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The Present Continuous Tense - When to use

1. We use the Present Continuous Tense to talk about activities happening now.

The kids are watching TV.
I am sitting down, because I am tired.
I am not learning German, because this is an English class.
Who are you writing to?

2. We can also use the Present Continuous Tense to talk about activities
happening around now, and not necessarily this very moment.

Sally is studying really hard for her exams this week.
I am reading a really interesting book now.
How are you brushing up on your English for the trip?
We aren't working hard these days.

3. The Present Continuous Tense is also used to talk about activities happening
in the near future, especially for planned future events.

I am seeing my dentist on Wednesday.
Polly is coming for dinner tomorrow.
Are you doing anything tonight?
We aren't going on holiday next week.

Present Continuous - Practice

What uses of the Present Continuous Tense do these sentences have?

1. I am playing football tonight.

2. I can't play with you now. I am finishing my homework.
3. Where are you studying?
4. What are you doing these days? Working?
5. Sally is taking a bath.
6. What are you doing at the weekend?
7. Peter and Mary are going out. They met at Adam's party last week.

Forming the Present Continuous Tense

The present continuous tense (also called the present progressive tense) is
commonly used in English for actions happening right now, or in the future.
This page will explain the rules for forming the tense with regular verbs.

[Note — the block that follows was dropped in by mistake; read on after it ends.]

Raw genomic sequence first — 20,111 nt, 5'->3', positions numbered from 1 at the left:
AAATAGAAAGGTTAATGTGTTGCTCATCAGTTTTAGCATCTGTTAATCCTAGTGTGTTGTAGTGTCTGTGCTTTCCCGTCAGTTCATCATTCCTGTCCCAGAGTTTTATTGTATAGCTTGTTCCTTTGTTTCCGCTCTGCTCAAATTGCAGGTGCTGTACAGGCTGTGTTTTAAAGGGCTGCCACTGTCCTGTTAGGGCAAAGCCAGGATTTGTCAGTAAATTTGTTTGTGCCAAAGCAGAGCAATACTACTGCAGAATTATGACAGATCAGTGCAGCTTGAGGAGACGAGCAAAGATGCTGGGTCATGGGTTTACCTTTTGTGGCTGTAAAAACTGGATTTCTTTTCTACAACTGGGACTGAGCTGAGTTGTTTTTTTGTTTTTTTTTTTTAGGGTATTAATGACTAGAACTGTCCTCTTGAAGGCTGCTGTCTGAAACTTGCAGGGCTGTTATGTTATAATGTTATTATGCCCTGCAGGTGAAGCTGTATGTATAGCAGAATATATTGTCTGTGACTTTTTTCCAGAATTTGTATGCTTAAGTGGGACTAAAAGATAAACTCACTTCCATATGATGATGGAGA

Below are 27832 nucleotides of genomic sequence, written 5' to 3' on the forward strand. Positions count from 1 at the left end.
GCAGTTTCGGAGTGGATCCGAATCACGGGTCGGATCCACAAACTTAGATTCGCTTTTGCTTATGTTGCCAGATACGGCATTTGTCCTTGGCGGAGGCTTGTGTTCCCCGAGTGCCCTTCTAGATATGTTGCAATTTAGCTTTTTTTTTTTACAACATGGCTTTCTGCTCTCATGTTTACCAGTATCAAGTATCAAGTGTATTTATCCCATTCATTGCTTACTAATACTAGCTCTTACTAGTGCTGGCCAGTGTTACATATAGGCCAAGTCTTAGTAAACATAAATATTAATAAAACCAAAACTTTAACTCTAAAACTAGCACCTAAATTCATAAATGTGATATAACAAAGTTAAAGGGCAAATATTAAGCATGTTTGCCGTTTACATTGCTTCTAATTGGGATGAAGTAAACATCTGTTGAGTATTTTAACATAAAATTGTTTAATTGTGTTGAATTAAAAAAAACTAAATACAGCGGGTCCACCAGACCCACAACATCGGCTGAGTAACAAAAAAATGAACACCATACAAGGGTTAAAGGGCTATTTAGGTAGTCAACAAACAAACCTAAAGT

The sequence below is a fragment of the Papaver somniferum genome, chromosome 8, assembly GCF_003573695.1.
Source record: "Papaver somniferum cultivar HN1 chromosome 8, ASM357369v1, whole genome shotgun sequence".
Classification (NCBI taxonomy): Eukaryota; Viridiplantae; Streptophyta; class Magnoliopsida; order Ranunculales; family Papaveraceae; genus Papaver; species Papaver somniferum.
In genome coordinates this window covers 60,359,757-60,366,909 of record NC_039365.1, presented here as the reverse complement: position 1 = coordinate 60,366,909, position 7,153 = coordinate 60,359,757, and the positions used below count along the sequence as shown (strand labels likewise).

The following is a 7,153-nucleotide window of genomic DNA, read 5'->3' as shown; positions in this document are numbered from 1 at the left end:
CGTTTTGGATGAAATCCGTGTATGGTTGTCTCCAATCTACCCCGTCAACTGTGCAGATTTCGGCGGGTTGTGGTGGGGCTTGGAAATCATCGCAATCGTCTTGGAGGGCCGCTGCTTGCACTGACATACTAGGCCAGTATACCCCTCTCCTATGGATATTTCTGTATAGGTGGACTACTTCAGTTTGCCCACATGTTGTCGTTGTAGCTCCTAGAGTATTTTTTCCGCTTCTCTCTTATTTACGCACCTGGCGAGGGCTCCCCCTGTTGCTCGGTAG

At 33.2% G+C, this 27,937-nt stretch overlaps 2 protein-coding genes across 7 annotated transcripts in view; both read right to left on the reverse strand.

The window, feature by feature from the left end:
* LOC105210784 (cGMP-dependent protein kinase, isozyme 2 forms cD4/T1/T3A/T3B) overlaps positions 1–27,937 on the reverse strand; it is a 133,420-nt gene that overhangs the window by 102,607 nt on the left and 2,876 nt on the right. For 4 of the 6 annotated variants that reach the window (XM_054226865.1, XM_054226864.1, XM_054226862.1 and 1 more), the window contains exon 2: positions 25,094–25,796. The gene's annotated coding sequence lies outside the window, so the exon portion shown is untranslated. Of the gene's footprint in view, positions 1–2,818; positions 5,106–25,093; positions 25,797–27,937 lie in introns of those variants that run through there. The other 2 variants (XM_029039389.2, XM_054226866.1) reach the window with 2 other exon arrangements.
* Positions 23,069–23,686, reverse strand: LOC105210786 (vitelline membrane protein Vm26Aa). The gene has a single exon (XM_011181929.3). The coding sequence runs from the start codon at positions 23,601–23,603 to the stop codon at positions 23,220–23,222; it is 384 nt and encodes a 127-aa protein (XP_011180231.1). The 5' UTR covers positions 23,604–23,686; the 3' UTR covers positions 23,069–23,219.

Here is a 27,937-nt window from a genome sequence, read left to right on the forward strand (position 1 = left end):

Forming the present continuous tense

This tense is formed using two components: the verb BE (in the present
tense), and the -ING form of a verb. Here are the rules, using the example
verb "sing":

Subject BE -ING FORM

I am singing

You are singing

He is singing

She is singing

It is singing

We are singing

They are singing

How to make the -ING form

With many verbs, the you can simply add -ING to the end of the verb.
However, with some verbs, you need to change the ending a little. Here are
the rules:
Verb ending How to make the
in... -ING form
swim -
1 vowel + 1 Double the consonant, swimming
consonant then add -ING hit - hitting
get - getting

come - coming
1 vowel + 1 Remove E, then add
lose - losing
consonant + E -ING
live - living

say - saying
[anything else] Add -ING go - going
walk - walking
If you would like more information on this topic, try one of the pages below.
When you are sure you understand clearly, you can click on "First exercise" to

In the present continuous tense, negative forms are made using NOT, and and
question forms are made by changing the word order of the sentence. This
page explains the rules.
Forming a negative
Negatives in the simple present are formed by adding not or n't after the verb

Positive Negative Contracted

sentence sentence negative
I am eating. I am not eating. I'm not eating.

You are not

You are working. You aren't working.

He is driving. He is not driving. He isn't driving.

She is not
She is teaching. She isn't teaching.

It is raining. It is not raining. It isn't raining.

We are not
We are reading. We aren't reading.

They are not

They are writing. They aren't writing.

Forming a question
Yes/no questions are created by moving the verb BE to the beginning of the
sentence. WH-questions are formed by moving the verb BE, and then adding
the WH- word. Here are the rules:

Statement Wh- question
I am eating. Am I eating? What am I eating?

You are crying. Are you crying? Why are you crying?

He is going. Is he going? Where is he going?

She is arriving. Is she arriving? When is she arriving?

It is sleeping. Is it sleeping? Why is it sleeping?

When are we
We are leaving. Are we leaving?